SALT LAKE CITY – The FBI will assist in securing the Utah State Capitol in anticipation of protests leading up to Inauguration Day. However, agents say they won’t be interfering in peaceful protests.
Assistant Special Agent in Charge Dave Fitzgibbons, like many others, was sickened to watch protestors break into the US Capitol building in Washington D.C. A lot of the work being done by the D.C. office to identify the people who participated is being passed out to other field offices, including Salt Lake City.
“They have received in excess of 100 thousand digital tips and all of that is getting sorted through. They’ve also, in six days, identified 150 people,” Fitzgibbons reported.
While agents in Salt Lake City are assisting with that, Fitzgibbons said they’re going to help local and state law enforcement agencies in increasing security around Utah’s statehouse. He’s not at liberty to give all the details about what they’ll do, aside from saying they’ll have a command post there.
“We’ve got a heightened posture here at the FBI carrying through the weekend and inauguration on the 20th,” Fitzgibbons says.
An internal memo shows FBI offices have been warned about possible armed protests at statehouses around the country, but, they haven’t seen any evidence of a specific or substantiated threat in Utah.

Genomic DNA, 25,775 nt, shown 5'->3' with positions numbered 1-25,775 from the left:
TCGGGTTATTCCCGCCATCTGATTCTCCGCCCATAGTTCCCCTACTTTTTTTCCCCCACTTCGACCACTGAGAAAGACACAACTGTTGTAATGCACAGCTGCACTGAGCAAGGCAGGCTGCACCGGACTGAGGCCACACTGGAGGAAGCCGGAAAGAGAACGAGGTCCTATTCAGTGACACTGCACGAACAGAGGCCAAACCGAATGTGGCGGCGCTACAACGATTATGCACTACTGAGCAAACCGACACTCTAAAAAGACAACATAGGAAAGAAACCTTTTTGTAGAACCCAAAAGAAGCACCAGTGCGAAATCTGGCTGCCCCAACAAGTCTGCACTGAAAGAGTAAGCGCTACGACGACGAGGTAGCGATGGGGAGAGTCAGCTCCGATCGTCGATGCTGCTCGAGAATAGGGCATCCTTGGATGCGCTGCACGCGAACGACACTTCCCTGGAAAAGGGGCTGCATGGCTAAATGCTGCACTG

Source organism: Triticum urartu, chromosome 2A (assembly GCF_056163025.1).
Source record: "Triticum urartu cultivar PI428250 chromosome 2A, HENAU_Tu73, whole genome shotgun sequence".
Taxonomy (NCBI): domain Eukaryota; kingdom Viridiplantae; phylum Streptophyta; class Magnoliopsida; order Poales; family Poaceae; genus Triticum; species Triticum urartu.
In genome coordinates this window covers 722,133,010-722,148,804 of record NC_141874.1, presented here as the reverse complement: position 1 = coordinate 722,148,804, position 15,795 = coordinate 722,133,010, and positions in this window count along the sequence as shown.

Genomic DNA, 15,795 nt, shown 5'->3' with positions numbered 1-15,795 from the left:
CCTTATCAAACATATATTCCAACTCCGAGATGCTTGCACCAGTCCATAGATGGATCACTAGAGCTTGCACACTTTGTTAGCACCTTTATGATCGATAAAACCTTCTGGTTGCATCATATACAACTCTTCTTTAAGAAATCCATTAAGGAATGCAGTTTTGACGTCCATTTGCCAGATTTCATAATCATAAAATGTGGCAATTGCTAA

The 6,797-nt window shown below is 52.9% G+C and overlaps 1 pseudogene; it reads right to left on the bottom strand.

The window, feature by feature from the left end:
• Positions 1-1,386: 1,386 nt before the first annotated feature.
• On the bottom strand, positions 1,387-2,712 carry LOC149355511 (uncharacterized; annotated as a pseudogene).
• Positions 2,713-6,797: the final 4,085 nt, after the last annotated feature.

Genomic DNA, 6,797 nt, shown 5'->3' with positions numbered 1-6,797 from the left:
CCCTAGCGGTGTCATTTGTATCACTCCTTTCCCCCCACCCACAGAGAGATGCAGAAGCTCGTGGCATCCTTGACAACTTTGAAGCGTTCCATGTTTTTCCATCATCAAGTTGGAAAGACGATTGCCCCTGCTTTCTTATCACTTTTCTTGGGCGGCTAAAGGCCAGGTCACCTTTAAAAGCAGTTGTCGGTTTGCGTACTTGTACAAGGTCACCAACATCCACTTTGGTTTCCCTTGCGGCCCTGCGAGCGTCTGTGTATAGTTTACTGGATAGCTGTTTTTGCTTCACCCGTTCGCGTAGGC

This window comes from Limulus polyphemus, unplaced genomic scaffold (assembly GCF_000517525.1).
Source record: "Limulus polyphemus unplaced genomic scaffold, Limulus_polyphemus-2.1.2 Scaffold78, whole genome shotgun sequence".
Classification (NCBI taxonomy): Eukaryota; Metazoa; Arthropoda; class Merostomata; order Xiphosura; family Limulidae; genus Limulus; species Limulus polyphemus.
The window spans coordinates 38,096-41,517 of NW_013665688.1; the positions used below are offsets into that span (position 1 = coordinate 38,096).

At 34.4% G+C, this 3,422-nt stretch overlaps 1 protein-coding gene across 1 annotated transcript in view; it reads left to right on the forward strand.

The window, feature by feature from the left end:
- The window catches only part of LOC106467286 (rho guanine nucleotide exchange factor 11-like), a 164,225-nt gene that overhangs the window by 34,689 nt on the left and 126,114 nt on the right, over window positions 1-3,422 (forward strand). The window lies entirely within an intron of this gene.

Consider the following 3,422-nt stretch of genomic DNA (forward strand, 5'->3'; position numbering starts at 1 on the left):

Plus, they have no interest in interfering with protests that remain peaceful and will only move in if people cross the line into criminal activity. However, Fitzgibbons said it can be tricky to distinguish between someone who is expressing themselves on social media and someone who is trying to incite violence.
“We work very closely with our US Attorney’s office on the statutes and where that line is drawn. Sometimes, it can be a grey line,” Fitzgibbons said. “When it comes to surveillance, for example, we don’t surveil First Amendment protests and things like that. They have to have violated the law.”
An event planned for Sunday is expected to draw between 500 and 1,500 people. Governor Spencer Cox declared a state of emergency in anticipation of the protests, stating they respect the rights of Utah residents to peacefully assemble, but, “we draw the line at threats to [the] physical safety or to the Utah Capitol building. No violence of any kind will be tolerated.”
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